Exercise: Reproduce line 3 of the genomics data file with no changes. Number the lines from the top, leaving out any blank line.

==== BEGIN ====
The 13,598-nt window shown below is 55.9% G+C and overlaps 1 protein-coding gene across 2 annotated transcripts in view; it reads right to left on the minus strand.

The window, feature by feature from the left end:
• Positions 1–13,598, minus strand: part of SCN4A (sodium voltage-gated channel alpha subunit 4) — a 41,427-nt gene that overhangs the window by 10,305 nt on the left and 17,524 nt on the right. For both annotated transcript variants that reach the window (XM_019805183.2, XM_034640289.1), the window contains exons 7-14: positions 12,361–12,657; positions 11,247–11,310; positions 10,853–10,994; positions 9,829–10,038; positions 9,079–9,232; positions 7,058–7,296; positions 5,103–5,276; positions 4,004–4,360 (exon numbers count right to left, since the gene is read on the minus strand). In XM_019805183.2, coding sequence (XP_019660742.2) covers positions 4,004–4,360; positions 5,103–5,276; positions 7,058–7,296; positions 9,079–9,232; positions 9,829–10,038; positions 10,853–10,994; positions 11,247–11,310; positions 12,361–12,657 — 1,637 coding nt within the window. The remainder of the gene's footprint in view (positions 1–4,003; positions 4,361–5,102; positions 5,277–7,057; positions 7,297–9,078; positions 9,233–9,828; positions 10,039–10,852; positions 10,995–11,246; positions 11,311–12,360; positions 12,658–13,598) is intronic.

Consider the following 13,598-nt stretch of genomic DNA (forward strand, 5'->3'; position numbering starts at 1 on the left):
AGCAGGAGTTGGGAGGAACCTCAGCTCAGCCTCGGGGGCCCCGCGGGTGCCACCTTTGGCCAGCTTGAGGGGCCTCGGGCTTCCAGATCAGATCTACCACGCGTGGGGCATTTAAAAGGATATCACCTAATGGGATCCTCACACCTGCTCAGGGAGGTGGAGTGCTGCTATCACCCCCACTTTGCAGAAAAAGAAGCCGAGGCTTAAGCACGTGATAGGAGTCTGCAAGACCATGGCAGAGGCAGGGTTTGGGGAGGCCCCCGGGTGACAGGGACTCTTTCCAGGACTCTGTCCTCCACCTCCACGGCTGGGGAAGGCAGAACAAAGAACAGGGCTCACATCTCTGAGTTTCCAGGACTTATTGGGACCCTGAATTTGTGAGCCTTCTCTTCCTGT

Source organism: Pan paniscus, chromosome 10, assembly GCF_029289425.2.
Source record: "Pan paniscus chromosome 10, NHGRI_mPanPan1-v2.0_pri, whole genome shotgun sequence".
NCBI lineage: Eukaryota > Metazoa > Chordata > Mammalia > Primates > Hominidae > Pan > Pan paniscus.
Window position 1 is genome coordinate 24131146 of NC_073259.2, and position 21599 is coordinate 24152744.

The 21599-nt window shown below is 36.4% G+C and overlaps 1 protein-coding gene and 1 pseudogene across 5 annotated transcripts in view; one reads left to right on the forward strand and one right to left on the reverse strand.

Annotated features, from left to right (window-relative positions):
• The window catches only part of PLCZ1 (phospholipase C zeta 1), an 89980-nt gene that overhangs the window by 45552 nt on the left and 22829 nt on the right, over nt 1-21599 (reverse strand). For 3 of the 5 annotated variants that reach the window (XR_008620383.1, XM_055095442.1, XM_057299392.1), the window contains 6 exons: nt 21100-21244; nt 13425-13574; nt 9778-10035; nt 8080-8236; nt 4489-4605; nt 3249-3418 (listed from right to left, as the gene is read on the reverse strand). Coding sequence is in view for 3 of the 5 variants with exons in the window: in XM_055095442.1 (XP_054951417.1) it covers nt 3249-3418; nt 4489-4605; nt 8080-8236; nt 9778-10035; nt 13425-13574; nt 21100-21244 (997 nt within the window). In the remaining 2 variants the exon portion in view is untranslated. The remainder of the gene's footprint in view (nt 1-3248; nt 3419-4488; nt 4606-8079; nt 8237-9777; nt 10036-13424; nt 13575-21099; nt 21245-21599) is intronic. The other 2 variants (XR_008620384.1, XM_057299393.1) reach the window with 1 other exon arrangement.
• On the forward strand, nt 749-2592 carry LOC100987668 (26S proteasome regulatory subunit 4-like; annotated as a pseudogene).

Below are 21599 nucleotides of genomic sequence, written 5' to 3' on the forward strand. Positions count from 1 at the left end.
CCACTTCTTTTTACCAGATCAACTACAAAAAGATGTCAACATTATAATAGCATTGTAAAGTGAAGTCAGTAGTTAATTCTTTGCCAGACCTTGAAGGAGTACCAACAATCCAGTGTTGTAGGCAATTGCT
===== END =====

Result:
• Positions 1–13,598, minus strand: part of SCN4A (sodium voltage-gated channel alpha subunit 4) — a 41,427-nt gene that overhangs the window by 10,305 nt on the left and 17,524 nt on the right. For both annotated transcript variants that reach the window (XM_019805183.2, XM_034640289.1), the window contains exons 7-14: positions 12,361–12,657; positions 11,247–11,310; positions 10,853–10,994; positions 9,829–10,038; positions 9,079–9,232; positions 7,058–7,296; positions 5,103–5,276; positions 4,004–4,360 (exon numbers count right to left, since the gene is read on the minus strand). In XM_019805183.2, coding sequence (XP_019660742.2) covers positions 4,004–4,360; positions 5,103–5,276; positions 7,058–7,296; positions 9,079–9,232; positions 9,829–10,038; positions 10,853–10,994; positions 11,247–11,310; positions 12,361–12,657 — 1,637 coding nt within the window. The remainder of the gene's footprint in view (positions 1–4,003; positions 4,361–5,102; positions 5,277–7,057; positions 7,297–9,078; positions 9,233–9,828; positions 10,039–10,852; positions 10,995–11,246; positions 11,311–12,360; positions 12,658–13,598) is intronic.